Kitten in Christmas tree

First, the bad news: Lots of pets end up at a vet’s office between Halloween and New Year’s Day with holiday-related injuries and illnesses, including a few caused by stress.

Now, the good news: You can prevent most, if not all, of these problems with a little planning and some old fashioned common sense. Here are some tips to keep your four-legged companions safe (and out of the ER) this holiday season.

Cut the Stress, Cut the Risk

Cats in particular are extremely susceptible to stress-related illnesses. Felines who are subjected to loud noises, unfamiliar house guests, boarding, diet changes and travel frequently develop serious urinary tract problems.

Take time before the holidays are in full swing to look at things through your cat’s eyes. He may be a highly social party animal, but if he’s not, make sure he has somewhere to go when he needs to retreat from kids, guests and festivities. And stick to his routine as much as possible, avoiding changes like a new cat litter or diet during this time.

If you need to board your pet, have him checked out by your veterinarian first and ask for advice about medications that can reduce anxiety and stress. Your veterinarian can also recommend a pet sitter rather than a boarding facility. Cats, in particular, prefer their home turf and will be more relaxed if they’re cared for in their own homes.

Dogs, on the other hand, may do best with “home-style” pet sitting, in which a sitter brings your dogs home for the holidays and makes them part of her family. That’s what we do when we travel — and our dogs love it! Just be sure to plan ahead: The best pet sitters book far in advance for the holidays.

If your dogs are well-behaved and used to meeting lots of people — and it’s OK with your host — take them along and keep the family together for the holidays. Just make sure they’re up to date on parasite prevention and are well-groomed. No one needs a muddy, dreadlocked Golden Retriever in family photos! (And, yes, I have one, so I know what I’m talking about.)

Rich Holiday Fare Is Not Good for Pets

Who can resist the high-speed tail wag, the pleading eyes and that “feed me” dance of a dog or cat who’s desperate to taste the yummy holiday food you’re eating?

Foods that are too rich, fatty or spicy — or really anything your pet is not accustomed to — can trigger intestinal upset. For some animals, a treat can lead to a serious inflammation of the pancreas or intestine — and a life-threatening illness.

So what foods should you avoid? Anything you wouldn’t eat, for starters. And though a little bit of meat — beef or poultry — won’t hurt and would be appreciated, steer clear of the fatty parts and poultry skin.

Some foods shouldn’t be fed to pets, even in small amounts. These holiday staples include onions or dried onion powder — commonly used in stuffing — and often-overlooked ingredients, like the sweetener Xylitol, which is found in candies, gums and other dessert items. Xylitol is deadly in tiny amounts, even for large dogs, so read the labels on sweets!

Whether it’s Halloween candy or Hanukkah gelt, when it comes to dogs and chocolate, most veterinarians, including me, say no. It contains theobromine, which is highly toxic to canines (the darker the chocolate and smaller the dog, the higher the risk). It’s true that the danger of chocolate to pets is generally overblown, but since dogs have no need for it, why take the chance?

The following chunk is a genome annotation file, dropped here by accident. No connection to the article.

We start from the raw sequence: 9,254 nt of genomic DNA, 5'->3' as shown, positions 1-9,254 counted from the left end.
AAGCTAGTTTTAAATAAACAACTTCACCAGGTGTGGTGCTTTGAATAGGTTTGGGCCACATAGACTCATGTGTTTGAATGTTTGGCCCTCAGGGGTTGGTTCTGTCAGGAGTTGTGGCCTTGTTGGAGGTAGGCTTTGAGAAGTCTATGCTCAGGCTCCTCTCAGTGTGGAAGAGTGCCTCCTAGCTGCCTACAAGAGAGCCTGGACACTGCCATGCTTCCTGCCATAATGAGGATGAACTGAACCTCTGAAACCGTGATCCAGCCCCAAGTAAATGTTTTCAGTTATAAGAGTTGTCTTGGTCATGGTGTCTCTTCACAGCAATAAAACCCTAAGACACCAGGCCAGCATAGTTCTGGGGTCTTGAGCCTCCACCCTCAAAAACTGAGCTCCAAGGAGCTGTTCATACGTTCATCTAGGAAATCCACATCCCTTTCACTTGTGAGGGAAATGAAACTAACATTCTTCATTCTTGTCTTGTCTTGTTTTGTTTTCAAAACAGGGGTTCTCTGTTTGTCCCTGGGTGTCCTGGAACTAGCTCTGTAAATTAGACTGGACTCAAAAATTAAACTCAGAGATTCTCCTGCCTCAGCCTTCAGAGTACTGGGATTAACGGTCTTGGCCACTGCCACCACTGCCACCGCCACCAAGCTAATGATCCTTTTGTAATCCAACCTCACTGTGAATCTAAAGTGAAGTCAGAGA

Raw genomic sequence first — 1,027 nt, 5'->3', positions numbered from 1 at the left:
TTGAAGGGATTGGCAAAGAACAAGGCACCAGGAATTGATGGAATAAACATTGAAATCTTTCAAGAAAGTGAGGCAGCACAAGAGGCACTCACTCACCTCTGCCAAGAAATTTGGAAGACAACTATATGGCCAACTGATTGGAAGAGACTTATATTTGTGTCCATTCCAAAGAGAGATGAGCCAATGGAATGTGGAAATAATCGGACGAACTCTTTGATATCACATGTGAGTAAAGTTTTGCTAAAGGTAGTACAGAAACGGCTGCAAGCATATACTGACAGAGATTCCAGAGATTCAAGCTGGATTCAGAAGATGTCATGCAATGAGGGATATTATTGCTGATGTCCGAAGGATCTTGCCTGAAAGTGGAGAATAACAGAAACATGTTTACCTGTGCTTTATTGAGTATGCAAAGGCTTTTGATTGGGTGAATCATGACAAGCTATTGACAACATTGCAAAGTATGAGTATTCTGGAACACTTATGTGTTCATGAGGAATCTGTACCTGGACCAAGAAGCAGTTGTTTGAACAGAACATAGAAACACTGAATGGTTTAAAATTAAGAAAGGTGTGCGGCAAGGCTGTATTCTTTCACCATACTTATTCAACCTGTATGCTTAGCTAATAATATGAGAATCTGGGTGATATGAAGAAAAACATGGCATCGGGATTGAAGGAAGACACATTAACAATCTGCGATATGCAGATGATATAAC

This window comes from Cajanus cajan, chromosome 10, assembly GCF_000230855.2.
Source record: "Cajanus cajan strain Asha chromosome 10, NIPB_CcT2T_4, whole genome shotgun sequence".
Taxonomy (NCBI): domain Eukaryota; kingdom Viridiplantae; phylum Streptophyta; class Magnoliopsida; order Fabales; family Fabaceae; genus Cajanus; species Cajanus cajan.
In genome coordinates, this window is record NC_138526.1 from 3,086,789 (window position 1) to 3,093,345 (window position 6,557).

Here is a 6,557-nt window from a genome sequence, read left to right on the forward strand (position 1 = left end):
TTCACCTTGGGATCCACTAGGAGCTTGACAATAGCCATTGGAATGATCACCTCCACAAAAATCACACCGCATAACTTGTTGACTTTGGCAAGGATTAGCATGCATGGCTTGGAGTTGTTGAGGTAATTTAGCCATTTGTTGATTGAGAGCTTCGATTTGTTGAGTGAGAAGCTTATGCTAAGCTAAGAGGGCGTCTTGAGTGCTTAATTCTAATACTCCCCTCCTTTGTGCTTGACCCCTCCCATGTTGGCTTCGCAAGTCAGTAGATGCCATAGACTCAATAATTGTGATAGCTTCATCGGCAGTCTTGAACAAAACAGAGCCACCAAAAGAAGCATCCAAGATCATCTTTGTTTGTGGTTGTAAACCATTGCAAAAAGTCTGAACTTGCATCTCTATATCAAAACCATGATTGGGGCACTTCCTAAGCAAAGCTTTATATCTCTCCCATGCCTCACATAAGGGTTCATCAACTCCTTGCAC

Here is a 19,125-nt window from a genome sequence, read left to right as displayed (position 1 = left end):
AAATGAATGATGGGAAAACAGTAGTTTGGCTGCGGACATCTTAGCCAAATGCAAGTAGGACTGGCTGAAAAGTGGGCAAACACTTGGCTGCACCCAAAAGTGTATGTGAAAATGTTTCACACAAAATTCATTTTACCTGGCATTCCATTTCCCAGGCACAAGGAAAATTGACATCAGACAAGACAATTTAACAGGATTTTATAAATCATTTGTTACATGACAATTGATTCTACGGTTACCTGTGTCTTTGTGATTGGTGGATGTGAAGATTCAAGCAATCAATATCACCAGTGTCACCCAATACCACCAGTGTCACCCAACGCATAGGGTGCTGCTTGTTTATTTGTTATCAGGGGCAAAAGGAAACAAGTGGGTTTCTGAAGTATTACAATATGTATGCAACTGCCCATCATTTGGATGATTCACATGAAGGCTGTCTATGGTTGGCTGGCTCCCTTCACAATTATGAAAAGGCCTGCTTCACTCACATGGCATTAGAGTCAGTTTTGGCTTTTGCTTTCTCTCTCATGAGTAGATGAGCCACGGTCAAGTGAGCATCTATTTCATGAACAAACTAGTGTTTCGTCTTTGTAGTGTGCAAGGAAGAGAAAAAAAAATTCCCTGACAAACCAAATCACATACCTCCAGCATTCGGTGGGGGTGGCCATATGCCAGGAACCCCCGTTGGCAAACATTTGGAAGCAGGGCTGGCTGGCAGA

Cooked poultry bones may seem like the perfect reward, but do your pet a favor and save them for the soup. (As an alternative, low-sodium poultry broth is a wonderful treat when it’s poured over your pet’s regular food.) Even the largest cooked turkey bones are prone to splintering, which can send shards through the animal’s intestines. If a piece pierces the lining, it can lead to deadly peritonitis.

Deck the Halls With Pets in Mind

Your leg-lifting dog and branch-climbing cat will think their dreams have come true the moment you erect that Christmas tree. But you may see it as more of a nightmare. Christmas trees are festooned with hazards for dogs and cats. If ingested, tinsel can twist up intestines. This is a particular danger to cats and kittens, who find tinsel — along with yarn, ribbon and string — especially appealing to eat. Ornaments can also be deadly in the mouths and stomachs of pets. And the water at the base of the tree contains secretions that can, at the very least, cause a stomachache.

Unless you’re there to supervise, the best way to keep pets out of trouble is to render the tree off limits. An easy solution: Place it in a room with a door you can close.

Certain holiday plants can also be toxic to pets, including mistletoe and the bulbs of the amaryllis plant. The poinsettia is only mildly toxic at worst, despite its fearsome reputation, but it still should be off limits to pets.

The Ultimate in Holiday Planning

My final holiday safety and stress-busting tip: Be prepared! Before you deck the halls of your home, set up the Christmas tree or start planning your New Year’s Eve bash, call your veterinarian’s office and ask for information about who will be handling emergencies during the holidays. Then stick that information on your refrigerator, along with the ASPCA Animal Poison Control Center phone number. It’s available 24 hours a day, 365 days a year, at 888-426-4435. The service usually charges a fee of $55, which you can pay by credit card.